Groundwater PFAS plumes ‘in the proximity’ of drinking water sources

Oct. 30, 2023
PFAS flowing from 245 Department of Defense installations nationwide are close to groundwater aquifers that are used as drinking water sources, according to a DOD report.

A new Department of Defense (DOD) report finds that plumes of toxic per- and polyfluoroalkyl substances (PFAS) in groundwater are in the proximity of nearby drinking water supplies, according to a press release from the Environmental Working Group.

The report, required by Congress, found plumes of PFAS flowing from 245 of 275 DOD installations were close to groundwater aquifers that are used as primary or secondary drinking water sources.

To conduct the report, officials used DOD and Environmental Protection Agency data to determine whether military bases with PFAS contamination were “in the proximity” of community drinking water wells, intakes, sole source aquifers and private domestic wells.

The report did not disclose how the DOD determined that wells were “in the proximity” of bases or whether these wells were actually contaminated.

“Hydrology does not respect political boundaries,” said Jared Hayes, EWG’s senior policy analyst. “This troubling report suggests that DOD’s PFAS plumes have contaminated far more drinking water than was previously understood.”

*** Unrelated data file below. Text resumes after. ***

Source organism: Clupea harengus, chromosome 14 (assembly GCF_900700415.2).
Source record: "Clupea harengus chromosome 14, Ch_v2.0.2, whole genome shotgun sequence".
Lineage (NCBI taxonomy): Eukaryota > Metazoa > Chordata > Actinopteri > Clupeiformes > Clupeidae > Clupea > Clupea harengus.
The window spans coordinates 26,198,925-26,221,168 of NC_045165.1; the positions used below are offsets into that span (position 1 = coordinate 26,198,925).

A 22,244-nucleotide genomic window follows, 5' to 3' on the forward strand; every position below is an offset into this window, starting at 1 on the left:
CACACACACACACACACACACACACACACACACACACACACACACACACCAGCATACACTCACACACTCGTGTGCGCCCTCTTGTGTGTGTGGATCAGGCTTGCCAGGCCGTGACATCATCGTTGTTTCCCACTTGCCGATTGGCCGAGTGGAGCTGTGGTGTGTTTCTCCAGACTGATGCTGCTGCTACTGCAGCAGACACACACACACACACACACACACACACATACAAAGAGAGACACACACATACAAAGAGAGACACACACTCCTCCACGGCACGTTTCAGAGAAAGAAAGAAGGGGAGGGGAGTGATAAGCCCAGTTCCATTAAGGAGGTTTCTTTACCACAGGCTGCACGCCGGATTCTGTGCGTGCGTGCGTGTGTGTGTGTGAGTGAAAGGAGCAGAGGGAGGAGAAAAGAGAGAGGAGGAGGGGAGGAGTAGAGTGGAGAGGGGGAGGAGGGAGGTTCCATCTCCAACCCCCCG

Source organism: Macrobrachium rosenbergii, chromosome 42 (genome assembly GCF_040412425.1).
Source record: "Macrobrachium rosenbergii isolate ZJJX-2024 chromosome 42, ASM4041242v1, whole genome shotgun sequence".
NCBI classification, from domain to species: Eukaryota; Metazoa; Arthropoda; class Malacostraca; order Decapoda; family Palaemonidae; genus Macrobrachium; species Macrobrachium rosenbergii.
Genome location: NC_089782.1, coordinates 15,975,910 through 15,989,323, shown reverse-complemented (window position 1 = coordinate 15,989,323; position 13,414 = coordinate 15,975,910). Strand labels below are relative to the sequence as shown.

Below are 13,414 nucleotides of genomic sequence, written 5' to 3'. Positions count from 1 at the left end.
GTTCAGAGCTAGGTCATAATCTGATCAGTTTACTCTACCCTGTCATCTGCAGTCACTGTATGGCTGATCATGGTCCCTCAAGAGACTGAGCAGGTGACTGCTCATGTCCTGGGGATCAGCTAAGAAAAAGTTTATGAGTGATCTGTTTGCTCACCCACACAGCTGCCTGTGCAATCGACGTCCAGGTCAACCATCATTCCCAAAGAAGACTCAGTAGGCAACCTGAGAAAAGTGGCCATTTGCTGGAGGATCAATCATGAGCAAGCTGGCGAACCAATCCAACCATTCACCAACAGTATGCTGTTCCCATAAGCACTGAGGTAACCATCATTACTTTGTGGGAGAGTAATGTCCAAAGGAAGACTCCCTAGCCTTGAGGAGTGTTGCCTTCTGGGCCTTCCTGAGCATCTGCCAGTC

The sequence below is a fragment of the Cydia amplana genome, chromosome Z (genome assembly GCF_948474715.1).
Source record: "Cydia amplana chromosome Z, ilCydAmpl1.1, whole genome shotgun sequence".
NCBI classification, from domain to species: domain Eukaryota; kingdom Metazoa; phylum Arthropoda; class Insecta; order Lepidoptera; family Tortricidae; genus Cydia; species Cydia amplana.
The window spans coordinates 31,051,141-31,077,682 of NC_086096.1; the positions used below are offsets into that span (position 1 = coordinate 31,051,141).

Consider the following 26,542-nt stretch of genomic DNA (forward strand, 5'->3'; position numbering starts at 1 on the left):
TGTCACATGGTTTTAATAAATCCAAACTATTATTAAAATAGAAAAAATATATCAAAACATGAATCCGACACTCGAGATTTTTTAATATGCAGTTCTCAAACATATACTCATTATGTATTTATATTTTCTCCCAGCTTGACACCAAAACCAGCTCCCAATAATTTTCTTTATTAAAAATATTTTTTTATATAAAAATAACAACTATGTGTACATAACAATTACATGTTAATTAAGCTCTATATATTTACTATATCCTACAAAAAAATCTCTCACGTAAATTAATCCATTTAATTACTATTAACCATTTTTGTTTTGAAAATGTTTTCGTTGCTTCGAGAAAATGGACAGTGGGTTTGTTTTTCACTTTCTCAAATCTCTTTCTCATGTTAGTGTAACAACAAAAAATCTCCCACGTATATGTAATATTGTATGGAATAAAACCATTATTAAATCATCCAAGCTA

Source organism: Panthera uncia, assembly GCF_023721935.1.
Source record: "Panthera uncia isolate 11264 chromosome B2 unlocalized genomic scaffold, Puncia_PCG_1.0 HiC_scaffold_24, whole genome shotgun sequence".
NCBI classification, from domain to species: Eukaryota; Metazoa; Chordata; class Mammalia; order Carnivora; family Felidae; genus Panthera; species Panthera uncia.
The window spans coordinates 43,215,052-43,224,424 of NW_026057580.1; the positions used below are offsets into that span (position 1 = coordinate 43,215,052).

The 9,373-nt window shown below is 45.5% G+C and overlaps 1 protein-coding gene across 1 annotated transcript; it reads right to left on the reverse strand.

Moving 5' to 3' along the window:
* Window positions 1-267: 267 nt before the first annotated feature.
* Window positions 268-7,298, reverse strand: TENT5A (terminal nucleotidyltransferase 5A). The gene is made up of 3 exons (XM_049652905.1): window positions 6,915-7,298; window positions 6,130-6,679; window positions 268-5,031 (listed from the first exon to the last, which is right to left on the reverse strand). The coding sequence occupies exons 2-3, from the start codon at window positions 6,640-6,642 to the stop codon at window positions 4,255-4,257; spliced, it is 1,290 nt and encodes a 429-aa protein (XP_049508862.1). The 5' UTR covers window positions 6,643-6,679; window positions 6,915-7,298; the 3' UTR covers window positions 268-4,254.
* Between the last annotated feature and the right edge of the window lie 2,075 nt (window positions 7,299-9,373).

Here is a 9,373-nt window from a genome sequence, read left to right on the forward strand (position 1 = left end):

PFAS plumes could be threatening aquifers at hundreds of other bases. But the DOD has so far only looked at 275 bases where the second stage of its cleanup process has been initiated, according to the report. PFAS contamination has been confirmed at 455 bases, and hundreds of other bases are still being evaluated, records show.

To date, the Pentagon has provided 53 communities with alternative drinking water supplies due to PFAS contamination. But the DOD only provides alternative drinking water when PFAS levels are above 70 parts per trillion, or ppt.

The number of sites where the DOD will have to provide alternative drinking water is expected to increase once proposed EPA standards are finalized.

EPA is finalizing national drinking water standards for six PFAS this year, but the new standards will likely take several years to be implemented.

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